Philadelphia, Pa —“This is the performance I’ve been waiting my whole career to do”, says choreographer Michael Sakamoto. On December 12th and 13th, Sakamoto and Philly’s own dance icon, Rennie Harris, will take to Painted Bride’s main stage with their dance theater duet, Flash.
Conceived as a ‘conversation’ between the two dancers, the 45-minute piece features Harris and Sakamoto using their respective disciplines, Hip-hop and Butoh, to juxtapose cultural backgrounds (Japanese-American and African-American), personalities, and struggles for self-acceptance in the midst of crisis.
It’s a conversation that actually started years ago on campus at UCLA, where Michael Sakamoto was pursuing his PhD and Rennie Harris was teaching. Having studied both hip hop and Rennie Harris as a part of his graduate research, Sakamoto began the dialogue. The more their rapport grew, the more the artists realized the resonances not only between the two dance forms, but between their own lives.
Butoh rose out of an occupied, post-WW2 Tokyo in the late 50s as a way for dancers to grapple with their rapidly westernizing culture.
Both Hip-hop and Butoh were born from marginalized, urban subcultures, each embodying a philosophical approach to building cultural identity through dance. Specifically, Butoh rose out of an occupied, post-WW2 Tokyo in the late 50s as a way for dancers to grapple with their rapidly westernizing culture. Characterized by grotesque imagery, absurd environments, and hyper-controlled movement, butoh is a hybrid between dance and theater. “When you see old school butoh dancers,” says Sakamoto, “they are performing their self-perceived chaos.”
Before he was an innovator in contemporary butoh, Michael Sakamoto was a Asian American kid, growing up in LA, popping and locking to the sound of James Brown. His performance career launched in 1994 as a soloist in the Rachel Rosenthal Company. Later, Sakamoto co-founded and co-directed the avant-garde theater ensemble, Empire of Teeth, cited by LA Weekly as a “Best of LA” theater company. Additionally, Sakamoto is a published author and scholar who has lectured internationally on Butoh. Today, butoh serves as the philosophical foundation of all of his works.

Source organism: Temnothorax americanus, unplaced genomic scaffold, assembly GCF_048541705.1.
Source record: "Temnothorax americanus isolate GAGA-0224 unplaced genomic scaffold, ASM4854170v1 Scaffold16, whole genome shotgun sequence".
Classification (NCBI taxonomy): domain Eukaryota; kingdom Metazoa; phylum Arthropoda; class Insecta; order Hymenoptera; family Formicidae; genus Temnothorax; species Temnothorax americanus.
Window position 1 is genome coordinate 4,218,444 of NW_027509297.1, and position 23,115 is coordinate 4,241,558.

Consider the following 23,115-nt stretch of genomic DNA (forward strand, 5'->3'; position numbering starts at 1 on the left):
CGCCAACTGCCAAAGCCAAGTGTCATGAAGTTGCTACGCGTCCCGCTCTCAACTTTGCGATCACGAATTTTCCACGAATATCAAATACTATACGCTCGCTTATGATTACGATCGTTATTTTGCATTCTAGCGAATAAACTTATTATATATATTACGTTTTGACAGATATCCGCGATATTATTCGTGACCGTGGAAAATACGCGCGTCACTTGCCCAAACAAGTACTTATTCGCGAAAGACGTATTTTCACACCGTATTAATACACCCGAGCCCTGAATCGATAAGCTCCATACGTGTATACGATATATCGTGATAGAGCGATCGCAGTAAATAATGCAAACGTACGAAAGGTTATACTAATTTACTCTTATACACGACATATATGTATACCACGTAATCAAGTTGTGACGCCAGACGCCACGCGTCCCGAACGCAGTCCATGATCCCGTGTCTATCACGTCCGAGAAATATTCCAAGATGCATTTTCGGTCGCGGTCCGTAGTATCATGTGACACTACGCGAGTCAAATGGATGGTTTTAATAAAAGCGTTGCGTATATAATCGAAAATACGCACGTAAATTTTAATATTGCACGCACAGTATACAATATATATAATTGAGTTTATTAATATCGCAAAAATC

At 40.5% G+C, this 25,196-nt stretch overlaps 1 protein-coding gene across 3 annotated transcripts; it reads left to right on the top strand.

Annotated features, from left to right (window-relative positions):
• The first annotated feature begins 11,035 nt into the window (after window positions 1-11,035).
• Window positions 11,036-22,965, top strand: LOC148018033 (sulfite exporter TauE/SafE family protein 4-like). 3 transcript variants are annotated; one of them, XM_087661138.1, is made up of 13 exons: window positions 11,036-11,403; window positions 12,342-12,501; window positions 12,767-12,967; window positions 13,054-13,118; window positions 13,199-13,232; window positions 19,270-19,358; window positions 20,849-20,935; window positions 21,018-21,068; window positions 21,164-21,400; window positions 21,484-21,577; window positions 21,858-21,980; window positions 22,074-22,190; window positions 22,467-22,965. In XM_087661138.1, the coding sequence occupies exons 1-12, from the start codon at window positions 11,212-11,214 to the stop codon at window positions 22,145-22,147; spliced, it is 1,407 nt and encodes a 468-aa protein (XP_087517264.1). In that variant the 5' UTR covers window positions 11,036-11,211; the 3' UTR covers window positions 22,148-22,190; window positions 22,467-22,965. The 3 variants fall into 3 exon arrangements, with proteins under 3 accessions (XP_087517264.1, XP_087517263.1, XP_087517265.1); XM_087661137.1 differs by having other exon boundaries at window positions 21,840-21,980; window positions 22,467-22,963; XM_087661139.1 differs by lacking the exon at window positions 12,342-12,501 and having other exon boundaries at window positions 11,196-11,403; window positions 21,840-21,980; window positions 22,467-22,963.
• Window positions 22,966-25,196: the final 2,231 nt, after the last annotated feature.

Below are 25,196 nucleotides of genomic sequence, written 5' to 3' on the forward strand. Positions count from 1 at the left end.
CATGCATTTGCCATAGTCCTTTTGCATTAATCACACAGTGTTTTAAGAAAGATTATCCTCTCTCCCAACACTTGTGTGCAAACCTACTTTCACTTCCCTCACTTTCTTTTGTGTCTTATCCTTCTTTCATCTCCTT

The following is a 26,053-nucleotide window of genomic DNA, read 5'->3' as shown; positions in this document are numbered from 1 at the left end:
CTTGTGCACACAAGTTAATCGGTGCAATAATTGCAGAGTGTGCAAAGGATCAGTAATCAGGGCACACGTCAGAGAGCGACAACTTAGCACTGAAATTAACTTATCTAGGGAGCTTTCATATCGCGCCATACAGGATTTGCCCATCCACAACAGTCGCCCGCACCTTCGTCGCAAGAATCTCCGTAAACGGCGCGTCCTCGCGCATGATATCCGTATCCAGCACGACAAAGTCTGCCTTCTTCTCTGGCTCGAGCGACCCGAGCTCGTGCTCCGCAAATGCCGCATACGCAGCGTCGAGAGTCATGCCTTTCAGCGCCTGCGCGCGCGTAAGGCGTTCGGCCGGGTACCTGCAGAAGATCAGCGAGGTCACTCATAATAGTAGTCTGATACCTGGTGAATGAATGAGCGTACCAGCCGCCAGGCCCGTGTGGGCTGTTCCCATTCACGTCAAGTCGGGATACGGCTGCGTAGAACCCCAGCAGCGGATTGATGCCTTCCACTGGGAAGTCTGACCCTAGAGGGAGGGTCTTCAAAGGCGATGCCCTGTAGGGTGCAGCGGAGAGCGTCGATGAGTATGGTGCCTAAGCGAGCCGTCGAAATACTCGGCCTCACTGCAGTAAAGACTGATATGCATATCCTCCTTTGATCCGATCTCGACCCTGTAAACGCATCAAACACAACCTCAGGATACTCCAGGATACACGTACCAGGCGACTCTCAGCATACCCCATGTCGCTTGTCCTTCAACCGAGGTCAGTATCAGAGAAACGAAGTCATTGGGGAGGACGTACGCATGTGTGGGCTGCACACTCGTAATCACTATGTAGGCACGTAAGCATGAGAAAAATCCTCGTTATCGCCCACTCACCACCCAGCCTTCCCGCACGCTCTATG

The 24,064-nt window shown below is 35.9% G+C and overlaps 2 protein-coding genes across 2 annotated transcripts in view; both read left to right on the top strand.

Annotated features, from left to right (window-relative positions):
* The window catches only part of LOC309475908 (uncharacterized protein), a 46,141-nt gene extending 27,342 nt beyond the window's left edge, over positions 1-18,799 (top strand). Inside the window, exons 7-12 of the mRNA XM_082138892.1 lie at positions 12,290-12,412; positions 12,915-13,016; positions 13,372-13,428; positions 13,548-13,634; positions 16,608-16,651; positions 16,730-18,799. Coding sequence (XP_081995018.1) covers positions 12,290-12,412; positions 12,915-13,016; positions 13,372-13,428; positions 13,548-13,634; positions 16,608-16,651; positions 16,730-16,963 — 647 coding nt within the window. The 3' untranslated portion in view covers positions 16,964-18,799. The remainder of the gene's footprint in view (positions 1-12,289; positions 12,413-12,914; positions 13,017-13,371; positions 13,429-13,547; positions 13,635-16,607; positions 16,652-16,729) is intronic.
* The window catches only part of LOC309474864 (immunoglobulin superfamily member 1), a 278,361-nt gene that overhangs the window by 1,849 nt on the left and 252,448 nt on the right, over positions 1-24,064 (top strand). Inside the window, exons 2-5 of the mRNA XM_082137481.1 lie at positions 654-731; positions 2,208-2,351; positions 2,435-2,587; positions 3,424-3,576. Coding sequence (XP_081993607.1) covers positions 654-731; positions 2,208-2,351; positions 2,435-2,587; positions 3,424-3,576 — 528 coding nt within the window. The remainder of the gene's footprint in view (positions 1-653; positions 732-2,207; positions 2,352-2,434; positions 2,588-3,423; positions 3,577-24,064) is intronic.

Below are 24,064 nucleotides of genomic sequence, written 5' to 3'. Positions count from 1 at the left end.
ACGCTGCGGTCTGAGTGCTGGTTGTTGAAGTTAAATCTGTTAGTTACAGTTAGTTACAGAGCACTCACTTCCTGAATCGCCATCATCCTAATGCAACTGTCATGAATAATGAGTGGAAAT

Hip Hop, on the other hand, emerged from African-American and Latino communities in the late 60s as what Harris considers a contemporary indigenous form, one expressing universal themes that extend beyond race, class, and religion.
Hip Hop, on the other hand, emerged from African-American and Latino communities in the late 60s as what Harris considers a contemporary indigenous form, one expressing universal themes that extend beyond race, class, and religion. In 1992, Rennie Harris founded Rennie Harris Puremovement, a hip hop dance company dedicated to preserving and disseminating hip hop culture through workshops, classes, lectures, residencies, and public performances. The North Philadelphia native’s most famous works (e.g., Rome and Jewels, Facing Mekka) have garnered him international recognition and countless accolades, including three Bessie Awards, two Black Theater Alvin Ailey Awards, and a Herb Alpert award.
Attendees of Flash can expect to see all the popping, locking, and breaking Rennie Harris is famous for, plus all the visceral, shocking, serpentine moves that makes Michael Sakamoto an innovator in contemporary butoh. What’s more, Flash will be a multidisciplinary performance piece, complete with original monologues.
Finally, viewers can expect an element of spontaneity, based on the dancers’ shared prerogative. Sakamoto says, “[Rennie and I] work really well together because we both approach performance as structured improvisation.” Though the general structure of the show is static, their movements are completely impulsive, creating a true sense of a dialogue between them.
Finally, Flash is piece about resonance, reconciliation, transcendence amid chaos. Through the hip hop, butoh, and the shared experience of these two dancers, attendees will come to understand that crisis, as Michael Sakamoto puts it, “is an opportunity for change.”
This event is made possible by the National Performance Network, the Barnes Foundation, and Bangkok University Theatre Company.